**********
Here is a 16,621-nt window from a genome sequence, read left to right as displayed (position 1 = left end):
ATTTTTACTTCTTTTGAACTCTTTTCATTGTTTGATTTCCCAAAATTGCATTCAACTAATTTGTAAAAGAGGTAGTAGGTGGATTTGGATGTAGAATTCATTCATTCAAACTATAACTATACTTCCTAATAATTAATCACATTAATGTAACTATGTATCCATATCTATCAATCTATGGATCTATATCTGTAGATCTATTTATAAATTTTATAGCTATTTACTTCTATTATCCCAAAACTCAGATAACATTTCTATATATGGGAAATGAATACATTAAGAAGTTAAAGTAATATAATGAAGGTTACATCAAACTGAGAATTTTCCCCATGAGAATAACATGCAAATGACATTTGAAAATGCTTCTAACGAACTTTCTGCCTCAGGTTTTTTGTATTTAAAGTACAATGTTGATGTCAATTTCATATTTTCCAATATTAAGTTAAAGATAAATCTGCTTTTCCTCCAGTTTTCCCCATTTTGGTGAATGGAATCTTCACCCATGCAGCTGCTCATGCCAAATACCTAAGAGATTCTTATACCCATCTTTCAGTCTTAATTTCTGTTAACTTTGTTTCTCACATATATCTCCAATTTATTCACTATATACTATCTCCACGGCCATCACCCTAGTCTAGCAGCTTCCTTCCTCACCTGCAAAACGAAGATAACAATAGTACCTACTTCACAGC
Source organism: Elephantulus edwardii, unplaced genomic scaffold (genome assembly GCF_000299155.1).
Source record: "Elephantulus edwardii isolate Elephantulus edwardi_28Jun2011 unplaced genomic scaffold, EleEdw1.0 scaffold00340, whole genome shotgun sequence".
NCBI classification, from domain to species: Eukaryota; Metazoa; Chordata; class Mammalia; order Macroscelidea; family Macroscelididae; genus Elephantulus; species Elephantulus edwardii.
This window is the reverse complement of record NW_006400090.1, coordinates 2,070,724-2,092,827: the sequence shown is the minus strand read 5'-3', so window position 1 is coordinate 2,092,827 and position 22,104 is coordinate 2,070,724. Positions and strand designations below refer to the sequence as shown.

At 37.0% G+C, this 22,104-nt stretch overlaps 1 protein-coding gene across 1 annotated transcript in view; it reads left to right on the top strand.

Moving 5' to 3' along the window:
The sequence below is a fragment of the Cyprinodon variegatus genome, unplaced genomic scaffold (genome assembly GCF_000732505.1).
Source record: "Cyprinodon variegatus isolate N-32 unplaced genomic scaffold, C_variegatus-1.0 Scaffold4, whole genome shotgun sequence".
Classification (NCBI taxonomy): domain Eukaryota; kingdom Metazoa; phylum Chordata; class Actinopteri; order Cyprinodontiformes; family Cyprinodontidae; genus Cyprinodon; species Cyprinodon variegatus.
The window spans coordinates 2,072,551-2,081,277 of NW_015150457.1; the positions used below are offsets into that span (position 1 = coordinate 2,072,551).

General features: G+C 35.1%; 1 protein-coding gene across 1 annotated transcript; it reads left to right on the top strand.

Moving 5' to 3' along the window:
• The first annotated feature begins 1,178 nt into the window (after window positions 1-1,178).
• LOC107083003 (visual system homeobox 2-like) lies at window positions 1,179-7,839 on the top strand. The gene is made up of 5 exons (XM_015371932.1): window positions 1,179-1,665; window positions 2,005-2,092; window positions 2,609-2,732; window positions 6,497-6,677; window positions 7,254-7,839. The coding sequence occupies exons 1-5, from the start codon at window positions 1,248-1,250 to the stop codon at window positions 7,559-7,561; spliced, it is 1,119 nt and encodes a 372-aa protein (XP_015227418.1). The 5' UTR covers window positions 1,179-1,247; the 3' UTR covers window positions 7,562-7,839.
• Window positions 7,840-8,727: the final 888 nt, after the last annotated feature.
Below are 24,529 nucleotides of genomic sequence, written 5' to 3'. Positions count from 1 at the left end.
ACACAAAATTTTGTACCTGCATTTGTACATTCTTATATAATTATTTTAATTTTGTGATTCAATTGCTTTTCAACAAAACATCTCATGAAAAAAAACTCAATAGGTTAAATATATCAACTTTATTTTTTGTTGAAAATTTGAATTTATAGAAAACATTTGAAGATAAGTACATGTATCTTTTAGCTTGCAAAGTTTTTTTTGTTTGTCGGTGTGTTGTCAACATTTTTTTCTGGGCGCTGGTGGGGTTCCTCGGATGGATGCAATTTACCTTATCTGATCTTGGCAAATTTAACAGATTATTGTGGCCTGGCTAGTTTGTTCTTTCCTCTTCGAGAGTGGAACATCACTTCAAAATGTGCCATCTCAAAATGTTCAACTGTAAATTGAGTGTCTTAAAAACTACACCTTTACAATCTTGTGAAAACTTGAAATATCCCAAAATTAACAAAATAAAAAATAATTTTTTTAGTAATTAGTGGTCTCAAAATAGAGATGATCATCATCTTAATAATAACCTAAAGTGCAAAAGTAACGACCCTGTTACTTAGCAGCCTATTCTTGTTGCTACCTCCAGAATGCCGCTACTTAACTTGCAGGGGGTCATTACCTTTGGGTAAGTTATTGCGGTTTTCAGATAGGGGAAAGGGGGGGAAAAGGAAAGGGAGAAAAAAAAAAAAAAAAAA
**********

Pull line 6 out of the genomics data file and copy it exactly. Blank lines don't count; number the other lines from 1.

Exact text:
This window is the reverse complement of record NW_006400090.1, coordinates 2,070,724-2,092,827: the sequence shown is the minus strand read 5'-3', so window position 1 is coordinate 2,092,827 and position 22,104 is coordinate 2,070,724. Positions and strand designations below refer to the sequence as shown.